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UA - PH/AY 101 - Class Notes - Week 12

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UA - PH/AY 101 - Class Notes - Week 12

School: University of Alabama - Tuscaloosa
Department: Astronomy
Course: AY 101 - Intro to Astronomy - Jeremy Bailin
Professor: Jeremy Bailin
Term: Spring 2015
Tags:
Name: AY 101 - Nov 15 Lecture Notes
Description: Lecture Notes from Tuesday, November 15th
Uploaded: 11/15/2016
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background image AY 101 – NOV 15  Galactic Recycling    Heavy elements form inside stars, get injected into interstellar gas, where they form into new  stars    Discuss: which had a higher a fraction of heavy elements—stars that formed early in the galaxy  or more recently?  o  later    Consider: what impact might that have on whether those stars have parents?  The Mass of the Milky Way    Enclosed Mass – how much mass is there in total inside of that ‘point’?  o  Enclosed Mass Diagram  Dark Matter    There is about 10x more matter in the milky way than we can account for by adding up  everything we see    Also true of other galaxies (Rubin) and clusters of galaxies (Zwicky) 
  It has mass—that is how we know it’s there 
  It does not interact with light.. it doesn’t emit or absorb it (invisible matter would be a better 
name)    Dark matter is an extended halo that dominates beyond 30,000 light years   
What is it? 
  Things that have been ruled out:  o  Faint white dwarfs 
o  Faint brown dwarfs 
o  Free-floating planets 
o  Cold molecular gas 
o  Miniature black holes 
o  Neutrinos 
o  Anything made out of normal matter (protons, electrons, neutrons) 
  Must be some type of new particle that we haven’t been able to detect yet  Dark Matter v. Modified Gravity    Scientific Theory: gravity 
  Model: motions caused by gravitational forces from the visible mass 
  Observations: motions are too fast 
Other Galaxies    3 major types  1.  “Spiral” or “Disc” Galaxies    Examples: Milky Way, Andromeda  
background image   Mainly disk, plus some center bulge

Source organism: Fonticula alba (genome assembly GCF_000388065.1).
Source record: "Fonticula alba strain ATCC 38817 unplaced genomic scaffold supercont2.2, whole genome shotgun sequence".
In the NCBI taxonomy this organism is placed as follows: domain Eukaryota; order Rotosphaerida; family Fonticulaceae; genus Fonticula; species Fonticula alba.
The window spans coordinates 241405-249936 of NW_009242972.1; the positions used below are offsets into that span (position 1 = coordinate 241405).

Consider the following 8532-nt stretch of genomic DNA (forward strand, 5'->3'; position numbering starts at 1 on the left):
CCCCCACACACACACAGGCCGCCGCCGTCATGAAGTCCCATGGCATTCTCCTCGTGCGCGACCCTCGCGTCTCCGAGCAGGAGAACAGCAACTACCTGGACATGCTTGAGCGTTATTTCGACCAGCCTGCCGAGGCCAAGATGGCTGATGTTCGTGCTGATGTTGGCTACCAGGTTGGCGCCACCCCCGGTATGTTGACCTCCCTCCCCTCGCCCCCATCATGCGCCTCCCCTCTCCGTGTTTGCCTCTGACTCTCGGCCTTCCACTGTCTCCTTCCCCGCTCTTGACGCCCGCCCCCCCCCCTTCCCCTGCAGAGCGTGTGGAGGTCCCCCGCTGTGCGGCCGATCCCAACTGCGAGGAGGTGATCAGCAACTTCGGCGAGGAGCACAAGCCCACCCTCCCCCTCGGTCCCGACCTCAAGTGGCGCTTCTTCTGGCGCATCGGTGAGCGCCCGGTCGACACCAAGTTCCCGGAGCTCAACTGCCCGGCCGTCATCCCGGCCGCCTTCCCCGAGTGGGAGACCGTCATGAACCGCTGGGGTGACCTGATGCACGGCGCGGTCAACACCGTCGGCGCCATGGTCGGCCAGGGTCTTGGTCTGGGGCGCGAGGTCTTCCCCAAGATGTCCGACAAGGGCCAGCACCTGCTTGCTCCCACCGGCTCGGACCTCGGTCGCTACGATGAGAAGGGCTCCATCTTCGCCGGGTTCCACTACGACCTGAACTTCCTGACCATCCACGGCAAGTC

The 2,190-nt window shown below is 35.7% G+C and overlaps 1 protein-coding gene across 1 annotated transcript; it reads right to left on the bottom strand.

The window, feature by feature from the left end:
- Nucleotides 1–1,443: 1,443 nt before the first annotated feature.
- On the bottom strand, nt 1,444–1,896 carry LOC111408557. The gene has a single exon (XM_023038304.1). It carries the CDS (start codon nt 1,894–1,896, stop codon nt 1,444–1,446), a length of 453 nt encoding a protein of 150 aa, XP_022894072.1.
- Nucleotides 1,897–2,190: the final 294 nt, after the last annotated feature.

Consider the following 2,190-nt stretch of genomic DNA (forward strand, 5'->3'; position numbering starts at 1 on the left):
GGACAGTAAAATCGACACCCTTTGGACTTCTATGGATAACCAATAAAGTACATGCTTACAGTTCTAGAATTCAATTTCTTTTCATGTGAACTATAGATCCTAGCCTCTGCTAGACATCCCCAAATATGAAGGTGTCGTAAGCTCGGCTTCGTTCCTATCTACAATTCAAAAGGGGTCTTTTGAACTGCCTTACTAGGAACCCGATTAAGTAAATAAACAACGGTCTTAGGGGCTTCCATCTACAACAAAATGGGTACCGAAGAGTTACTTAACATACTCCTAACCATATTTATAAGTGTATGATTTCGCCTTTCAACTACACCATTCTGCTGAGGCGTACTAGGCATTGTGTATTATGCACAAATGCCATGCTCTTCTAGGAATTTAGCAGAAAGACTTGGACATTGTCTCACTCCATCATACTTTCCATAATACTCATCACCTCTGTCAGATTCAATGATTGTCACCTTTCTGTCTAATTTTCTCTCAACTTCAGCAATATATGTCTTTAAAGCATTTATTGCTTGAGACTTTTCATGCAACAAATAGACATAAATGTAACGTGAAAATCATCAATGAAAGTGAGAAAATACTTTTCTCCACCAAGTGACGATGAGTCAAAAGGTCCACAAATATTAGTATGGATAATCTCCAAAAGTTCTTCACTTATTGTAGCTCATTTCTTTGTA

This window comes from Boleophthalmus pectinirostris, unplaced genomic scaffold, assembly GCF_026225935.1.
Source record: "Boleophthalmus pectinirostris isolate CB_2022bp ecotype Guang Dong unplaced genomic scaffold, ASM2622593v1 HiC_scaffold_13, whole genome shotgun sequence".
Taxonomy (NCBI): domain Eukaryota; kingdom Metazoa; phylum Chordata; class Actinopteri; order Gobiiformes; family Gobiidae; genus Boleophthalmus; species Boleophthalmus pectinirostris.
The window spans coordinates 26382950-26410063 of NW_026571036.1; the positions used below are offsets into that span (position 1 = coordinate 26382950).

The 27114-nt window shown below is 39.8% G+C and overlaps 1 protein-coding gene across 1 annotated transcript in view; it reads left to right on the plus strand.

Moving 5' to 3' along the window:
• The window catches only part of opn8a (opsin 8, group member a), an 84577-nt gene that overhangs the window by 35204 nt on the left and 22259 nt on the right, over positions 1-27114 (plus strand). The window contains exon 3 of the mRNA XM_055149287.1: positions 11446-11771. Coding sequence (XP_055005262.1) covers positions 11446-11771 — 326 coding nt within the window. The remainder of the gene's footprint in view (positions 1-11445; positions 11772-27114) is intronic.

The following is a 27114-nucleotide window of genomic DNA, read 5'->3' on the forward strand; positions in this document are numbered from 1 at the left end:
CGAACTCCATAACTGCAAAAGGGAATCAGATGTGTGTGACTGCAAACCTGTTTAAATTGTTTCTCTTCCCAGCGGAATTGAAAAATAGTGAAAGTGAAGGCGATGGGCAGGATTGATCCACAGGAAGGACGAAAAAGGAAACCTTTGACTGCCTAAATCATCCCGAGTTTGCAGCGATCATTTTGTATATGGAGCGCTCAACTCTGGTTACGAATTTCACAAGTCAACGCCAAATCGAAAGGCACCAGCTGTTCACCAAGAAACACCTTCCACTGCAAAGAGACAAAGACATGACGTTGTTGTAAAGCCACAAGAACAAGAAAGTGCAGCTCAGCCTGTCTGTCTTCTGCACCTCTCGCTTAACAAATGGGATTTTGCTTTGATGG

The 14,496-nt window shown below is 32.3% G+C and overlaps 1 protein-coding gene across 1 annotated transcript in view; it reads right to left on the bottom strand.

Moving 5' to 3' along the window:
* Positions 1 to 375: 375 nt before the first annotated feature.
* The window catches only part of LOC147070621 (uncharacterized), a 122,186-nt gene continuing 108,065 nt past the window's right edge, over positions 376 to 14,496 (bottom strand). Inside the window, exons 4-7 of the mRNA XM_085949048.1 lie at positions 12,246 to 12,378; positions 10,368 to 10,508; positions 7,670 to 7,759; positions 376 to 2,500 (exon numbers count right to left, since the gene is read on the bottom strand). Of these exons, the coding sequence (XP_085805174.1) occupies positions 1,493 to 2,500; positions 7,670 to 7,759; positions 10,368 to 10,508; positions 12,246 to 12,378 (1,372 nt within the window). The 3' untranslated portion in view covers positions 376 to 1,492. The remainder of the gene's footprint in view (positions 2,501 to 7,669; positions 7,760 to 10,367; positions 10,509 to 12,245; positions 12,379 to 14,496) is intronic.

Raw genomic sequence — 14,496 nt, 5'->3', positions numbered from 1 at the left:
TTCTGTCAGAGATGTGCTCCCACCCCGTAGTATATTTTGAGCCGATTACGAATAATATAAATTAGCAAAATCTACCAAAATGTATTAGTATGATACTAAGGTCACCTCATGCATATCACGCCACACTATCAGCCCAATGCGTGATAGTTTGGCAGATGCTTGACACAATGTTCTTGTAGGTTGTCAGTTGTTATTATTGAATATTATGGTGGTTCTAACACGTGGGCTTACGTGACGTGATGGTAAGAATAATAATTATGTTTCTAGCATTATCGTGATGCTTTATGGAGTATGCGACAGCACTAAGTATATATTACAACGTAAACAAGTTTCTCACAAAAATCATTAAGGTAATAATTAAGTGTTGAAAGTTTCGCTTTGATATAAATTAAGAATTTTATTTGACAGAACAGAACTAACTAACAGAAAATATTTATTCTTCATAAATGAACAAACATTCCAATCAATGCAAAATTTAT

  Spiral arms in the disc 
  Some have “bars” in the middle 
  Contain stars, gas, dust, and active star formation 
2.  “Elliptical” or “Spheroidal” Galaxies    Example: M87 
  Entirely bulge 
  Only old stars plus some very hot gas 
  Most massive galaxies are all ellipticals 
3.  “Irregular” Galaxies    Example: Large Magellanic Cloud 
  Don’t have a symmetrical pattern 
  Some are interacting galaxies, some are low-mass irregular discs 
The Galactic Center    4 million Mass of Sun 
  Smaller than the solar system 
  Doesn’t shine 
  What is it? 
1.  Black Hole    Milky Way mass: 10^12 MSun 
  Milky Way’s black hole mass: 4x10^6 MSun 
  Almost 1 million times smaller  Quasars and Active Galactic Nuclei    All galaxies have a supermassive black hole at their center 
  Unlike the Milky Way, some of them have a lot of gas falling into the black hole in an accretion 
disk    Seen as:  o  Optical jet 
o  Radio jets/lobes 
o  Optical/X-ray bright points at the centers of galaxies 
  Nucleus can be 1000x brighter than the rest of the galaxy 
  Quasars: active galaxies that are so far away, and whose nucleus is so much brighter that all you 
can see is the nucleus  o  Not until Hubble Space Telescope were the host galaxies of quasars directly seen 
o  Gas in a hot accretion disk around a supermassive black hole at the center of a galaxy 
that outshines the entire galaxy  Star Formation Rates    How fast is a galaxy currently turning gas into stars? 
  Some ways of measuring: 
o  Counting young stars 

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School: University of Alabama - Tuscaloosa
Department: Astronomy
Course: AY 101 - Intro to Astronomy - Jeremy Bailin
Professor: Jeremy Bailin
Term: Spring 2015
Tags:
Name: AY 101 - Nov 15 Lecture Notes
Description: Lecture Notes from Tuesday, November 15th
Uploaded: 11/15/2016
3 Pages 12 Views 9 Unlocks
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  • 24/7 Homework help
  • Notes, Study Guides, Flashcards + More!
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